THE prolonged period of working from home and being unable to participate in most social events has left us a little out of practice when it comes to interacting with others. As the Covid-19 pandemic situation improves, we may find ourselves easing back into our old routines, and will soon be able to return to familiar social situations at school, work or leisure.

But for some people, the entire lockdown experience has left them with some mild feelings of social anxiety. The situation is even worse for those who were already suffering from social anxiety prior to the pandemic.

Social anxiety is different from ordinary shyness. While shyness is a temporary emotion, social anxiety is a persistent and debilitating condition that sees a sufferer experiencing great difficulty interacting during social situations.

This condition prevents them from performing well at school or work, and can even stop them from having meaningful relationships or friendships with people outside of their family.

Symptoms of social anxiety

Social interaction may cause physiological symptoms such as blushing, sweating and difficulty in speaking. Body posture will also be affected, which can be seen in an involuntary stiffening or trembling of the limbs.

A person may also experience a sudden onset of nausea or dizziness before or during the interaction.

Social anxiety disorder can also manifest in psychological symptoms as well. These include a sudden crippling fear of other people and social situations, as well as feelings of acute embarrassment or stress.

It is important to remember that symptoms may not occur during every social situation. Those with mild social anxiety may experience symptoms only during major events, such as having to give a presentation in front of a big crowd. Those with extreme social anxiety can experience it in any social setting, even when talking to people whom they know.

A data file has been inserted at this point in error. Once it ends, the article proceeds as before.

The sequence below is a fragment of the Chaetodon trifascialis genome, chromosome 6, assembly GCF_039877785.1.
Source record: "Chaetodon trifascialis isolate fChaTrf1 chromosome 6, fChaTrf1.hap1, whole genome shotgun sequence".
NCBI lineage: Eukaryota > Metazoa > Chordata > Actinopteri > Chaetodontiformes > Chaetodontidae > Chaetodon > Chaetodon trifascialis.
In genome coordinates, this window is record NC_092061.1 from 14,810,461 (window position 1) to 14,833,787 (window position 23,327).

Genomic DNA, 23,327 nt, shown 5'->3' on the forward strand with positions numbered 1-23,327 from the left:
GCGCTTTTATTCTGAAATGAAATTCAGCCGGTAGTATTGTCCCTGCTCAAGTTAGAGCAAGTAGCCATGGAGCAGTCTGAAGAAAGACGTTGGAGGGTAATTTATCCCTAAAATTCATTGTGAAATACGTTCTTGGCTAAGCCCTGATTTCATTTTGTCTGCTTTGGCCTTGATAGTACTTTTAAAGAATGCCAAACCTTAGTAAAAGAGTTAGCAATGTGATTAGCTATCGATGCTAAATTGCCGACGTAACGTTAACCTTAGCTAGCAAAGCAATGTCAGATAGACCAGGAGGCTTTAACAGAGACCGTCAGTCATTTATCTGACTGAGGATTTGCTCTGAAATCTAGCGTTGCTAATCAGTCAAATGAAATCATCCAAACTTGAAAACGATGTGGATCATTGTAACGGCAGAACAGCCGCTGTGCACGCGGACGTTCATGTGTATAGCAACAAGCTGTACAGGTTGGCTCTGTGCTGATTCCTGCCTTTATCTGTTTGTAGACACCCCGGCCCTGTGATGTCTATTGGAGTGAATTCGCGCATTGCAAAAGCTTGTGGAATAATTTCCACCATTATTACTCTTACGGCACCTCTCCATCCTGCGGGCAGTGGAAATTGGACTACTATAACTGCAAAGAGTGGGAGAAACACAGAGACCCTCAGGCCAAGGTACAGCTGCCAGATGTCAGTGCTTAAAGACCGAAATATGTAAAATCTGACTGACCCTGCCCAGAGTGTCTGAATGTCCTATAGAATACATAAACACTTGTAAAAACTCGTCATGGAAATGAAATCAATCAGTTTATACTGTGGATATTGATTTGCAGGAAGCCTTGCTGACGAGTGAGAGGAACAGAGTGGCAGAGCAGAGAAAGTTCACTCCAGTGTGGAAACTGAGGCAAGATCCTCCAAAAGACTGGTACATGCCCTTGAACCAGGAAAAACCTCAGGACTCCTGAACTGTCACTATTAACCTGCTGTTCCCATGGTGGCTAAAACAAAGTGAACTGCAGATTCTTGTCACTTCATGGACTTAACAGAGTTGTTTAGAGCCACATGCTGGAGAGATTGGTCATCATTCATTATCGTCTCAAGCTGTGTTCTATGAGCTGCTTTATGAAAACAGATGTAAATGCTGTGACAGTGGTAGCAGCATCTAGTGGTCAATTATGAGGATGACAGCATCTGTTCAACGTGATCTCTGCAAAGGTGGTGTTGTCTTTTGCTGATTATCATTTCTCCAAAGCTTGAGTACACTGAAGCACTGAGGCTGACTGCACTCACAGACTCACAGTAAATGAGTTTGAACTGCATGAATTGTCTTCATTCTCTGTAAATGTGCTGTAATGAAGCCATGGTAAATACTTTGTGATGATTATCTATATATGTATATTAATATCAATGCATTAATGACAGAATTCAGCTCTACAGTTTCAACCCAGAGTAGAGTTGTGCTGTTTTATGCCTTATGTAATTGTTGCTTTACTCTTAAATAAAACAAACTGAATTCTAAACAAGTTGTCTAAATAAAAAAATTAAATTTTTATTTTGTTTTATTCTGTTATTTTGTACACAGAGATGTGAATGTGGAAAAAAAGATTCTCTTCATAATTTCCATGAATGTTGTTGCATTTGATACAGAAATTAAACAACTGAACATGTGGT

During these situations, a person with social anxiety will often try to avoid social situations or interactions with others, sometimes leading to feelings of isolation and low self-esteem.

What can be done?

Treatment vary from person to person. For the majority of people with mild to moderate symptoms, they can start by learning to control their anxiety. This can come in the form of practising breathing or meditation exercises, and by replacing negative thoughts with positive ones.

They may also face their fears head on, through exposure therapy (continuing to participate in social situations in order to build self confidence), or group therapy, where they and others who suffer from social anxiety can practise social skills by role-playing among themselves.

Other factors, such as a poor diet or lack of sleep, may also contribute to the condition. Reducing the intake of stimulants like caffeine will help to reduce feelings of anxiety. A good night’s sleep of at least eight hours also helps a person feel calm and well-rested the night before a major social event.

In more extreme cases, a doctor may prescribe one of three types of medication – anti-anxiety drugs, anti-depressants and beta-blockers. To prevent a patient from becoming too reliant on them, doctors usually prescribe them for short periods, usually to supplement behavioural therapy rather than as the primary form of treatment.

With proper treatment, the outlook for people with social anxiety is rather positive. It is important to remember not to give up on treatment too early. Behavioural and psychotherapy, as well as medication, take time to be effective.

Remember that practising a healthy lifestyle can also work wonders to treat cases of mild social anxiety. Make sure to get enough sleep and exercise, keep to a healthy diet and turn to family and friends whom you trust for support.


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